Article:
Our premier lineup of Family Law experts will provide participants with critical information in an engaging format. For details on our speakers and topics, visit 2021 Marital and Family Law Review Course.

The 2021 Course has been awarded 15.0 General CLE hours with 2.0 Ethics hours. The 15.0 CLE hours all count towards the Marital & Family Law Certification requirements.

Registrations prior to December 14 receive a discounted price-per-credit-hour, so sign up today!
CASE LAW UPDATES
From Recent Notable Cases
By PHILIP J. SCHIPANI, ESQ., B.S.C.
Walker v. Harley-Anderson, 45 Fla. L. Weekly D2116a (Fla. 4th DCA 2020)

This matter was an appeal of a Final Judgment of Injunction for Protection Against Stalking, which resulted in an opinion that contains a highly informative discussion of admissibility of text messages.

The Appellant argued that the trial court erred by admitting text messages showing threats made against the appellee and that they were the sole evidence to support the entry of the injunction. The Court held that the messages were not properly authenticated and should not have been considered by the trial court. As such, the Final Judgment of Injunction for Protection Against Stalking was reversed.

In the underlying matter, Harley-Anderson filed a Petition for an Injunction for Protection Against Stalking alleging that Walker had sent multiple text messages threatening her and her family. The trial court entered an ex-parte temporary injunction. Walker then filed a counter petition for an injunction against stalking also alleging stalking through multiple text messages.

At the final hearing, Harley-Anderson admitted that she did not personally know Walker, but knew Walker had a relationship with a family member. Harley-Anderson presented multiple text messages and sought to have them admitted into evidence. Walker objected contending that she did not recognize the phone numbers from where the messages were sent. Over objection, the messages were admitted. Harley-Anderson stated she knew they were from Walker because of the content. Walker testified that she did not send those text messages and introduced her phone records to which the numbers did not match.

Walker then presented threatening the text messages that she had received. Walker also did not specifically know that the text messages were from Harley-Anderson, but concluded they were from Harley-Anderson based on their content.

As to Walker’s counter-petition, the Court found that Appellant candidly acknowledged that she did not know specifically who sent the messages and, therefore, did not enter a Final Judgment against Harley-Anderson based on the counter petition.

As to Harley-Anderson’s Petition, the Court found that the texts most likely came from Walker “because there’s no alternative that’s been provided.” The trial court then entered the Final Judgment against Walker. The District Court reversed its holding and found that:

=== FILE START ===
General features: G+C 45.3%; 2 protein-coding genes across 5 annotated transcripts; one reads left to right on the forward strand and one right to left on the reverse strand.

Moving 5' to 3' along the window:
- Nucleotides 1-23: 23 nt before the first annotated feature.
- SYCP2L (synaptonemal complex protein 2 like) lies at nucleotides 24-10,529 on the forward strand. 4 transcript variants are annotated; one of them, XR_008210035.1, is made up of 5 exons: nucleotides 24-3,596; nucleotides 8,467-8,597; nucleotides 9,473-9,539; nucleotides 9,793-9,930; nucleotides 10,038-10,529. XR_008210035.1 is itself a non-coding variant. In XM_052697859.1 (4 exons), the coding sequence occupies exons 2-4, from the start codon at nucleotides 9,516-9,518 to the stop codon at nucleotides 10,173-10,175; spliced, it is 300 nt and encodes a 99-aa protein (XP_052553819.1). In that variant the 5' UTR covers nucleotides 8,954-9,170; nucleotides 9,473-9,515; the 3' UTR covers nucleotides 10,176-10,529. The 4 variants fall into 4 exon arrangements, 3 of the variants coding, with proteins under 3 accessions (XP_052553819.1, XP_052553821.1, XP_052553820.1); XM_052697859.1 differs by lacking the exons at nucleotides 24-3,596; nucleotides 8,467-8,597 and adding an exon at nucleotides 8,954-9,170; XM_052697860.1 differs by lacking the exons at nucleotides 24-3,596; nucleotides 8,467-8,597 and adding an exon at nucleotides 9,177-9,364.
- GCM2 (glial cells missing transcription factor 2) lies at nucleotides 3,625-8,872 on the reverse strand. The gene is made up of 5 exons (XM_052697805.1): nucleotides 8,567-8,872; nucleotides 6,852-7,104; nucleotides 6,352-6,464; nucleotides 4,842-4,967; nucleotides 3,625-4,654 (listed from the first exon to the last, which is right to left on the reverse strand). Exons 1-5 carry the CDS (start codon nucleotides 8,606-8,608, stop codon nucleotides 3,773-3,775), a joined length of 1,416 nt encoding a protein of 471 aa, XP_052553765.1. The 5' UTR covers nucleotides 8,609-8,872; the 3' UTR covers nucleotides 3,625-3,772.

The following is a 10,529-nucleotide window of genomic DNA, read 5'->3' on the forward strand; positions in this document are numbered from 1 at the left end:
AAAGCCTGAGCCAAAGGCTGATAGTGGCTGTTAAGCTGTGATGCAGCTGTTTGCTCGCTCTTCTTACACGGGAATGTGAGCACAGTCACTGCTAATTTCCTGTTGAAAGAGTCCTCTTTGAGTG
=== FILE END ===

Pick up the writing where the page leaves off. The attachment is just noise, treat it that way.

“As the proponent of admission of the evidence, it was the appellee's burden to prove the authenticity of the text messages as being sent by appellant. Thus, the trial court's rationale that no other explanation for the messages was offered placed on appellant the obligation of disproving their authenticity. This was error.”

Review of a trial court's determination regarding the authentication of evidence is for an abuse of discretion. Mullens v. State, 197 So.3d 16, 25 (Fla. 2016). However, a trial court's discretion is limited by the rules of evidence. Nardone v. State, 798 So.2d 870, 874 (Fla. 4th DCA 2001). Section 90.901, Florida Statutes (2019) provides: “[a]uthentication or identification of evidence is required as a condition precedent to its admissibility. The requirements of this section are satisfied by evidence sufficient to support a finding that the matter in question is what its proponent claims.”

In this case, there was no direct evidence that the messages were sent by Appellant. No one saw or heard Appellant send the messages. The messages appear to be from different phone numbers, and none of the origination numbers match the phone number of Appellant, according to her phone bill placed into evidence. The trial court did not analyze the content of the messages, but simply found no other explanation as to who sent them. This evidence is insufficient, particularly after our review of the messages themselves.

Philip J. Schipani is a Board Certified Specialist in Matrimonial & Family Law and Partner with Schipani & Norman, P.A., based in Sarasota. Schipani serves on the Executive Council of the Family Law Section of the Florida Bar, and has served as Chair of a number of Committees, including Domestic Violence, Rules & Forms and the Ad Hoc Special Needs Children Committee.
TECH TIPS
Tech Safety for Domestic Violence Victims
By TENESIA C. HALL, ESQ.
As part of a domestic violence victim’s safety planning, we discuss tech safety. Abusers can use technology as another means of controlling their victim. This article focuses on ways to prevent the abusers from accessing the victim’s accounts, tracking the victim’s location, and monitoring the victim’s devices. This article is not all-inclusive. However, it is a good starting point for domestic violence victims who have recently separated from their abuser. 

Computers